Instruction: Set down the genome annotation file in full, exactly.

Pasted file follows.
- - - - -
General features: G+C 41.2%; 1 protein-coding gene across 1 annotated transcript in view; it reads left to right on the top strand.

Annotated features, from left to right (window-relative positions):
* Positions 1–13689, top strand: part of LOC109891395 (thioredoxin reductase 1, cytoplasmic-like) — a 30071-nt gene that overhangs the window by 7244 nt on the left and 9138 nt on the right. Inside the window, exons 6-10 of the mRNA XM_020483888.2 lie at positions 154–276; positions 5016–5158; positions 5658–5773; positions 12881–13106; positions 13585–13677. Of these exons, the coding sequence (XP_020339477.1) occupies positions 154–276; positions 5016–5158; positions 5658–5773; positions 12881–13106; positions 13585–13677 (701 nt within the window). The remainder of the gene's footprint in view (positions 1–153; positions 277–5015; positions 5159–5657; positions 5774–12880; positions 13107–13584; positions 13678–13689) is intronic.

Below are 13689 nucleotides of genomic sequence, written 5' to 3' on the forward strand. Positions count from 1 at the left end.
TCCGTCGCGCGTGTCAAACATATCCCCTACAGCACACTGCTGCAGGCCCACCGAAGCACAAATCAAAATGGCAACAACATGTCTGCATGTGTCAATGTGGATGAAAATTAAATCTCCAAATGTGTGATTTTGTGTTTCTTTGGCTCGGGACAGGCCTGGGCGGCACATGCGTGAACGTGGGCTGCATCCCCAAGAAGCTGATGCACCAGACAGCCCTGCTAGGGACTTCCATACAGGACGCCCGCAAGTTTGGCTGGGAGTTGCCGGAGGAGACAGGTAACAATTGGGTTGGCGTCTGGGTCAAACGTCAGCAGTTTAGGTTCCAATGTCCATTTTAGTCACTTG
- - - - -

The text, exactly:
General features: G+C 41.2%; 1 protein-coding gene across 1 annotated transcript in view; it reads left to right on the top strand.

Annotated features, from left to right (window-relative positions):
* Positions 1–13689, top strand: part of LOC109891395 (thioredoxin reductase 1, cytoplasmic-like) — a 30071-nt gene that overhangs the window by 7244 nt on the left and 9138 nt on the right. Inside the window, exons 6-10 of the mRNA XM_020483888.2 lie at positions 154–276; positions 5016–5158; positions 5658–5773; positions 12881–13106; positions 13585–13677. Of these exons, the coding sequence (XP_020339477.1) occupies positions 154–276; positions 5016–5158; positions 5658–5773; positions 12881–13106; positions 13585–13677 (701 nt within the window). The remainder of the gene's footprint in view (positions 1–153; positions 277–5015; positions 5159–5657; positions 5774–12880; positions 13107–13584; positions 13678–13689) is intronic.

Below are 13689 nucleotides of genomic sequence, written 5' to 3' on the forward strand. Positions count from 1 at the left end.
TCCGTCGCGCGTGTCAAACATATCCCCTACAGCACACTGCTGCAGGCCCACCGAAGCACAAATCAAAATGGCAACAACATGTCTGCATGTGTCAATGTGGATGAAAATTAAATCTCCAAATGTGTGATTTTGTGTTTCTTTGGCTCGGGACAGGCCTGGGCGGCACATGCGTGAACGTGGGCTGCATCCCCAAGAAGCTGATGCACCAGACAGCCCTGCTAGGGACTTCCATACAGGACGCCCGCAAGTTTGGCTGGGAGTTGCCGGAGGAGACAGGTAACAATTGGGTTGGCGTCTGGGTCAAACGTCAGCAGTTTAGGTTCCAATGTCCATTTTAGTCACTTG